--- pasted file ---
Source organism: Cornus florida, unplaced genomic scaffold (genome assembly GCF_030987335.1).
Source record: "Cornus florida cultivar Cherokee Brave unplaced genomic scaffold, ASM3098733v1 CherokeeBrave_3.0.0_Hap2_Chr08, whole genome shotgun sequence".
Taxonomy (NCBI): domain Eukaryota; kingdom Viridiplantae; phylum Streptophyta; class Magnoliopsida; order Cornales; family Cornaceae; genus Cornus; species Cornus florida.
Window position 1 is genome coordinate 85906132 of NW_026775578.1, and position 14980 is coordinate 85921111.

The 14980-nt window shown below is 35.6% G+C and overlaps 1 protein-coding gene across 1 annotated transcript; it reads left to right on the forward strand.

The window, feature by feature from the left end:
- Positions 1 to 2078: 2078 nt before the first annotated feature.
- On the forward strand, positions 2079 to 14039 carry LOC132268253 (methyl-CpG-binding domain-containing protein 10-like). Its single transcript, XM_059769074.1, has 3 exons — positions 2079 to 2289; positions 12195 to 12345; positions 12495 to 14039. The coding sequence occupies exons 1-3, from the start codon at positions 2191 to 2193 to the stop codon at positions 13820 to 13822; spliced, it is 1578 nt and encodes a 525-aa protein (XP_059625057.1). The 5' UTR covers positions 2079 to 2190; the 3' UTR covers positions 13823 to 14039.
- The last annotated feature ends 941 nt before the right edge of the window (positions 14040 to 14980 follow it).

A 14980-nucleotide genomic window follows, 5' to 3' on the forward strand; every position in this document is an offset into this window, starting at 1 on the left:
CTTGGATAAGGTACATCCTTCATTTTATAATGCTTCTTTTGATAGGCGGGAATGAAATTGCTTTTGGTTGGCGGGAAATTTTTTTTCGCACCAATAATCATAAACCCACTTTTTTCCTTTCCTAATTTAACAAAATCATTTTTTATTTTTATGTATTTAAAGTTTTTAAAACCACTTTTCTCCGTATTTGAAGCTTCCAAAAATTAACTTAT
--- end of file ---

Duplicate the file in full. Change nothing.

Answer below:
Source organism: Cornus florida, unplaced genomic scaffold (genome assembly GCF_030987335.1).
Source record: "Cornus florida cultivar Cherokee Brave unplaced genomic scaffold, ASM3098733v1 CherokeeBrave_3.0.0_Hap2_Chr08, whole genome shotgun sequence".
Taxonomy (NCBI): domain Eukaryota; kingdom Viridiplantae; phylum Streptophyta; class Magnoliopsida; order Cornales; family Cornaceae; genus Cornus; species Cornus florida.
Window position 1 is genome coordinate 85906132 of NW_026775578.1, and position 14980 is coordinate 85921111.

The 14980-nt window shown below is 35.6% G+C and overlaps 1 protein-coding gene across 1 annotated transcript; it reads left to right on the forward strand.

The window, feature by feature from the left end:
- Positions 1 to 2078: 2078 nt before the first annotated feature.
- On the forward strand, positions 2079 to 14039 carry LOC132268253 (methyl-CpG-binding domain-containing protein 10-like). Its single transcript, XM_059769074.1, has 3 exons — positions 2079 to 2289; positions 12195 to 12345; positions 12495 to 14039. The coding sequence occupies exons 1-3, from the start codon at positions 2191 to 2193 to the stop codon at positions 13820 to 13822; spliced, it is 1578 nt and encodes a 525-aa protein (XP_059625057.1). The 5' UTR covers positions 2079 to 2190; the 3' UTR covers positions 13823 to 14039.
- The last annotated feature ends 941 nt before the right edge of the window (positions 14040 to 14980 follow it).

A 14980-nucleotide genomic window follows, 5' to 3' on the forward strand; every position in this document is an offset into this window, starting at 1 on the left:
CTTGGATAAGGTACATCCTTCATTTTATAATGCTTCTTTTGATAGGCGGGAATGAAATTGCTTTTGGTTGGCGGGAAATTTTTTTTCGCACCAATAATCATAAACCCACTTTTTTCCTTTCCTAATTTAACAAAATCATTTTTTATTTTTATGTATTTAAAGTTTTTAAAACCACTTTTCTCCGTATTTGAAGCTTCCAAAAATTAACTTAT